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The companies that develop and market CRM technologies orient their own fortunes around the methodologies and software that comprise this comprehensive business transformation and management strategy. Gauging the success of these tools and techniques by their own CRM adoption strategies, CRM vendors are part laboratory and part paragon, with a healthy dose of plain old necessity--the cobbler's children may have weather-beaten shoes, but no one trusts a CRM vendor that can't speak highly of its own customer management success. CRM magazine investigated the depth of CRM expertise and adoption at the companies selling the technology by interviewing executives at several leading developers, ranging from large, traditional vendors to up-and-coming hosted providers. And just as their products differ, so do their strategies for CRM success. Standard Operating Procedure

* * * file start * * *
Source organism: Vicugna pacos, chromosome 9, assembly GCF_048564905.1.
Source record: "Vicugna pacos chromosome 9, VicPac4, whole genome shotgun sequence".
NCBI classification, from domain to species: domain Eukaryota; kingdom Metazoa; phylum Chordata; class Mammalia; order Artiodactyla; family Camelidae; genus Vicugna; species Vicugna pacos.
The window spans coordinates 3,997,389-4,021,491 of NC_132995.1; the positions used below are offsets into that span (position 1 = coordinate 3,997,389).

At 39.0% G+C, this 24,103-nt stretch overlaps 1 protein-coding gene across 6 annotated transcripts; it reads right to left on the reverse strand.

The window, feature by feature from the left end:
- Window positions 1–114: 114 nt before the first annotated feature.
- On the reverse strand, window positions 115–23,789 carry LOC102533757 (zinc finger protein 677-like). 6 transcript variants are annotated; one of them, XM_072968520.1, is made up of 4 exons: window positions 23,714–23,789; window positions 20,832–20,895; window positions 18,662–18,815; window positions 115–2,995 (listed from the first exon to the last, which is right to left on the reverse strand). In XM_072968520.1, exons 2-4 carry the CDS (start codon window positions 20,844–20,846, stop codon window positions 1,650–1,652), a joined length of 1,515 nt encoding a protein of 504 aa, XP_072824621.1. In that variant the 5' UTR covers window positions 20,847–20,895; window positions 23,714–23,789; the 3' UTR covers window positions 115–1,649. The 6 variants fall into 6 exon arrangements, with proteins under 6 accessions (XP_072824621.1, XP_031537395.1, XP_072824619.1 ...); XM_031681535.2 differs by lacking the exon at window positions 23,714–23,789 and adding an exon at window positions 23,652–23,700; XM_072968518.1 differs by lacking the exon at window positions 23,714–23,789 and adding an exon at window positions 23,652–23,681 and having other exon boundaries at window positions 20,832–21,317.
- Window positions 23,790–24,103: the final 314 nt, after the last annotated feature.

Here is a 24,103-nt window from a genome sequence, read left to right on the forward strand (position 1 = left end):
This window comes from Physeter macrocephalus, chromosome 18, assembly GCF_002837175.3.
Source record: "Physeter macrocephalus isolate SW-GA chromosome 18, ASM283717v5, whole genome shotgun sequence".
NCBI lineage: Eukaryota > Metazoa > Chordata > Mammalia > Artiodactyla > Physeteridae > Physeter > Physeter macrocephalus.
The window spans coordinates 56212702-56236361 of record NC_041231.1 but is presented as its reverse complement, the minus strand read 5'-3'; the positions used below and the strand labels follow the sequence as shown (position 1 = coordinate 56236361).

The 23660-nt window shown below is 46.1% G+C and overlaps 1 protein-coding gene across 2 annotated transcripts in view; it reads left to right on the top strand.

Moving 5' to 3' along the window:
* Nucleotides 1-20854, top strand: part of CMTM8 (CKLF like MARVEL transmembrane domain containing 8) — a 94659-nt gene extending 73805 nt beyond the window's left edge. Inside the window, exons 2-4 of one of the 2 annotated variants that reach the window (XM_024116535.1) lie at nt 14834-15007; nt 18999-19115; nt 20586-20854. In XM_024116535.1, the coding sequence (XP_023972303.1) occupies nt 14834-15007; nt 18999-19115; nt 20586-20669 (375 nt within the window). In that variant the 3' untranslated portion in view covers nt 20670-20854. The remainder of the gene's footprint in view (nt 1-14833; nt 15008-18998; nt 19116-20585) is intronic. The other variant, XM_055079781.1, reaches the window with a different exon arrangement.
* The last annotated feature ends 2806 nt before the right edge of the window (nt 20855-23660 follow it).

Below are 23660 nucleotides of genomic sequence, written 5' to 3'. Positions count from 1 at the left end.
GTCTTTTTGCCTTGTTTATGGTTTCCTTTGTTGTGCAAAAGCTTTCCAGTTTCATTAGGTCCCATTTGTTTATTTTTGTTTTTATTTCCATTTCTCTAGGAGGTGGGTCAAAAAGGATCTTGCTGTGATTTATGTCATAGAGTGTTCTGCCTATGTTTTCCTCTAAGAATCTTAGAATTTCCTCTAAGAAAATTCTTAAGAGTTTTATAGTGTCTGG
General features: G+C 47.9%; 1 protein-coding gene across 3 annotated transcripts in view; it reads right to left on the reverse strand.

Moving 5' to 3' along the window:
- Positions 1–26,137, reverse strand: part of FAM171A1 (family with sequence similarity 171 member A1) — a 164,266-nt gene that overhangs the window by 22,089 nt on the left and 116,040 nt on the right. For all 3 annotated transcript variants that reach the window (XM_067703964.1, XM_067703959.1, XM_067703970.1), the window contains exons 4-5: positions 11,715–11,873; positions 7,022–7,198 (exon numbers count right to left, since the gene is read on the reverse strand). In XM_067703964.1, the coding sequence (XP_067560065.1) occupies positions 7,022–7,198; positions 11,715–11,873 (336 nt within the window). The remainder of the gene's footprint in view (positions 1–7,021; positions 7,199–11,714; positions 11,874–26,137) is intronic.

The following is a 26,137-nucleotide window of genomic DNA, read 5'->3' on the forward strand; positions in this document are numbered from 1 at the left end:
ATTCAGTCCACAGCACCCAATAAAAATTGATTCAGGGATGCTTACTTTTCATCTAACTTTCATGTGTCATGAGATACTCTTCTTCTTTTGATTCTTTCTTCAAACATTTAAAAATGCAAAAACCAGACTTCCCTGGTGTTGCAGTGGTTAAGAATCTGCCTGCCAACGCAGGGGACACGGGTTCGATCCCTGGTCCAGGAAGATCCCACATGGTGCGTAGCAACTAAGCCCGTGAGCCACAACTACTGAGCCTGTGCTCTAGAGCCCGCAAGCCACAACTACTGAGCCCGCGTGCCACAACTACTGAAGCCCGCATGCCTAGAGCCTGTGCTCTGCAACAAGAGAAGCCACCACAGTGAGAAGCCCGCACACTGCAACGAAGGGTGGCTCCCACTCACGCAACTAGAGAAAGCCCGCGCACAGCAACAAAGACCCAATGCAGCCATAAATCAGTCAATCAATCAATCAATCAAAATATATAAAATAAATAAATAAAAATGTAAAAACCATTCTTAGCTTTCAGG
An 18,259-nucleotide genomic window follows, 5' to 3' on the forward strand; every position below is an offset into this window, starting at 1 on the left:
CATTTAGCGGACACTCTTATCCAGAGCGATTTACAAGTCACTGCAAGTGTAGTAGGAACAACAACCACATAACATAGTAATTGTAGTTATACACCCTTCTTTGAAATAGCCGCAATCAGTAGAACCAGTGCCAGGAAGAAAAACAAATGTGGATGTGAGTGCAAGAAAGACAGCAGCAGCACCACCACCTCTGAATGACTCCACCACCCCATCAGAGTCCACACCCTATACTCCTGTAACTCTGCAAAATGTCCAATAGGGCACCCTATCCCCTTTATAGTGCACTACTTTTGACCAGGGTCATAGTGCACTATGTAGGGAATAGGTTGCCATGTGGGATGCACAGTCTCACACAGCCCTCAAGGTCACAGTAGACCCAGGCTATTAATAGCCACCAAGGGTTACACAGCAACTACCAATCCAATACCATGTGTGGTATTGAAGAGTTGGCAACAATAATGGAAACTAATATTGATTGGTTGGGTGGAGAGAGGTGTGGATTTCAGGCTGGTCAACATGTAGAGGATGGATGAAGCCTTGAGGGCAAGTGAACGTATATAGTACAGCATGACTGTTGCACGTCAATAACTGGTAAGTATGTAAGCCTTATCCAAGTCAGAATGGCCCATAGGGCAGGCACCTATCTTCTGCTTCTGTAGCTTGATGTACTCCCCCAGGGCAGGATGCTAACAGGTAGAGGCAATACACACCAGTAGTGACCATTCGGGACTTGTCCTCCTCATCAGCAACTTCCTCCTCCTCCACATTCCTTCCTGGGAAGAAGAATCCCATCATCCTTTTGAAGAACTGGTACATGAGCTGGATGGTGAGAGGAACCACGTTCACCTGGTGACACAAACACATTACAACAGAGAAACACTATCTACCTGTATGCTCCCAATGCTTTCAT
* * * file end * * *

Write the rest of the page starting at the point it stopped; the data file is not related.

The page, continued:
CRM vendors may have a discount on software, but when it comes to strategy they are no different fundamentally from any other firm. Most have gone through an evaluation process to clearly identify their customer interaction points and have devised company-wide strategies to ensure that the experience is a positive and learning one. "We have implemented customer-centric selling. On a customer-retention level we have an account management process where we contact our customers with prioritized touch points," says Jonathan Tang, president and cofounder of Salesnet. Salesnet checks in with its most valuable customers for new opportunities or potential support problems on a weekly basis, but ensures that even bottom-tier clients receive personal attention from an account manager at least quarterly. He credits the strategy with lowering attrition to less than 1 percent. "In almost every business decision we are ingrained to ask, How will this affect my customers? Do that, and you're going to make better business decisions," says Bryan Smoltz, director of product management at Onyx. NetSuite CEO Zach Nelson will open the door to his internal CRM processes to win a customer. "I don't use a demo account, I use my actual live account on the system and show them my sales today, my leads today, and the drill-down," he says. Demonstrating the real results helps lower the barriers to acceptance and adoption for customers, who can see exactly how the product's workflow fits into a real-world business. Another way vendors build acceptance is through personal attention. SAS Institute's customer interaction center boasts not only an inside sales team, but a customer advocacy group that acts as liaison between clients and SAS staff. "They're working closely with customers to make sure they are getting value from the purchase that they made," says Paula Harpham, customer relationship manager. "We're giving them someone who can foster a relationship, and take feedback and turn it into actionable information." Some companies insist on field-testing every new feature internally before it reaches a customer process flowchart. "We are the alpha tester for every new product we go to market with," says David Dahlberg, senior director of demand generation for Siebel. As is recommended for any enterprise CRM deployment, Siebel first uses a pilot group of advocates and power users to test cutting-edge functionality--roughly 10 percent of a given user group--and hammers out any kinks before rolling out the new features to the entire company on a two-month cycle. Keeping Friends Close Staying close to customers has always been a tenet of CRM. For SAS founder and president Dr. Jim Goodnight, this meant becoming a more integral part of the sales process. "Recently he took over our sales group in the Americas to ensure he could have more regular interaction with customers," Nelle Schantz, CRM program director at SAS, says. "[Jim] has always had a lot of involvement from an R&D standpoint, but he realized he wanted to get closer to our customers." As a programmer Goodnight also developed the attrition algorithm the company uses to identify potential defections in its customer base. Goodnight is not alone in using CRM analysis to improve customer relations. "We have built a knowledge base in our organization that maps out our interactions so that other people can use [those strategies]" rather than relying on person-to-person email, says Anthony Lye, president and CEO of ePeople. The knowledge base cuts down on duplicated effort, because employees can share problem resolution strategies in a single location. "We used to collect a ton of information on customers--too much information," Salesnet's Tang says. "We streamlined data collecting, so now salespeople are only seeing the information they need to see. And we've cut down the number of steps in the [sales] process." Nelson takes pride in the additional benefit of using the reporting capabilities of NetSuite to keep internal technology staffing costs light. "We have 300 people with two IT guys, because [I said], 'Here are the ten key performance indicators, set up the reports to support that.' We review them every week in staff meetings, which allows us to not hire armies of IT guys to generate reports." Adoption Challenges Even CRM champions sometimes question the effectiveness of new initiatives when first proposed. Hilarie Koplow-McAdams, senior vice president of Oracle's OracleDirect telesales operation, has logged more than 16 years with the company and played a lead role in internal CRM implementations. When the company wanted to enhance and automate processes in the telesales group aimed at improving the fulfillment and commissions process and marketing insight, Koplow-McAdams had her doubts. "I was skeptical, because my world was contact management and forecasting. I wasn't getting into the complexity of working more with marketing, or with the back-office goals the company was trying to resolve," she says. Success changed her tune. "After it went live I became a big believer," she says. "What I had before was contact management, which would tell me how much of a product I sold. What I have now is mission control, so I can see what the pipeline looks like and I can integrate into the different selling channels of the organization." The benefit to OracleDirect, according to Koplow-McAdams, was a move "from an historic to a predictive view of the business," and a better understanding not only of performance and pipelines, but also of the true profit/loss structure of the operation. "We certainly would not have been able to see conversion rates relative to labor and the utilization of our sales engineers," she says. "I had no idea how much effort was being expended." Who's in Charge? Not surprisingly top CRM executives were routinely named as the ultimate authors of their company's customer strategies, and they themselves hailed their management control panels as invaluable tools. "I have dashboards in my system that will show me things like sales activity, how many opportunities we have in a certain area, or what step a certain deal is at in our process, and who's working on those deals...so I know what I can do with a stagnant deal," says Salesnet's Tang. "I don't have to wait until the end of the month or until salespeople come in and tell me they're behind. I can go in and proactively coach the activities in the pipeline." "Every Monday and Tuesday we look at reports in NetSuite on our sales forecast, marketing leads, and marketing conversion rates, all generated right out of the system," Nelson says. He steered the design of the product to avoid problems he had running marketing organizations in the past, where detailed reports on marketing performance took months to create. "We could never tell what converted. Now, literally, I push a button on the dashboard and I can see today what generated a sale and what direct mail campaigns aren't working." Nelson also makes midstream changes in the company's sales and commission structures. "Your [sales] process needs to quickly adapt, and we've modified our system once a month" to optimize performance and incentives. Beyond the CEO's desk, some CRM vendors are on the lookout for employees who can work in a customer-centric model. "It's important when we hire to have someone who has done a consultative sell in previous experiences," Tang says. "We need someone who can go in, ask the right questions, and present something that works for [the customer] and for us. I ask a lot of problem-solving questions [in interviews.]" A more challenging climate for technology sales has caused some CRM companies to rethink who their true customers are, and to hire accordingly. "Traditionally [SAS] has sold more deeply into the organization. We were more focused on the folks who have statistical backgrounds," Harpham says. The company has widened its hiring net to pull more employees from broader business experience so that they in turn can help SAS talk to more line-of-business users. Lessons Learned Despite the evolution of CRM development through customer feedback, some features are born of necessity for the vendor itself. When NetSuite wanted to offer tiered levels of customer support, that feature had to be added to the product, which then became a perk for customers. "Some of our best product ideas come from our own use," Nelson says. "And if it doesn't work for us, it isn't going to work for another 300-person company." Siebel's Marketing package was developed in large part through communication between the design team and Siebel's marketing groups. "We look at our internal processes and incorporate those best practices into product direction," Dahlberg says. Of course, CRM firms and their employees are not always perfect proxies for the real-world scenarios faced by customers of CRM applications. At the end of the day most CRM vendors are specialist technology firms with a somewhat narrower range of processes and considerations than the global business community. So one highly internal implementation should never be taken as proof that a specific solution or approach will work for your business without careful consideration. It may, however, make a good negotiating point to insist that any vendor-provided implementation staff put the same care and diligence into your training and customization as they did for the deployment in their own company--especially when working with them on the strategic aspects of an initiative. "They understand strategy, but it depends who you speak to. Speak to [the vendor's] professional services organization, and you're going to get more about how the technology can help with the strategy you're trying to achieve. But they are not going to come in with business process reengineering expertise" like a high-end consulting firm, says Sheryl Kingstone, CRM program manager for the Yankee Group. Onyx's Smoltz agrees: "We've tried to package up some of the thinking and concepts [we have learned internally] into our strategic services offering, but we're not trying to take the role of a Big Five consulting firm and do change management for six to nine months," he says. "They all say they use their own technology," Kingstone says. "If [a vendor] talks about being able to close the whole gap, from first contact to contract to cash, the question to them is this: Can they do that?" Jason Compton is a Wisconsin-based freelance journalist who extensively covers CRM and related strategies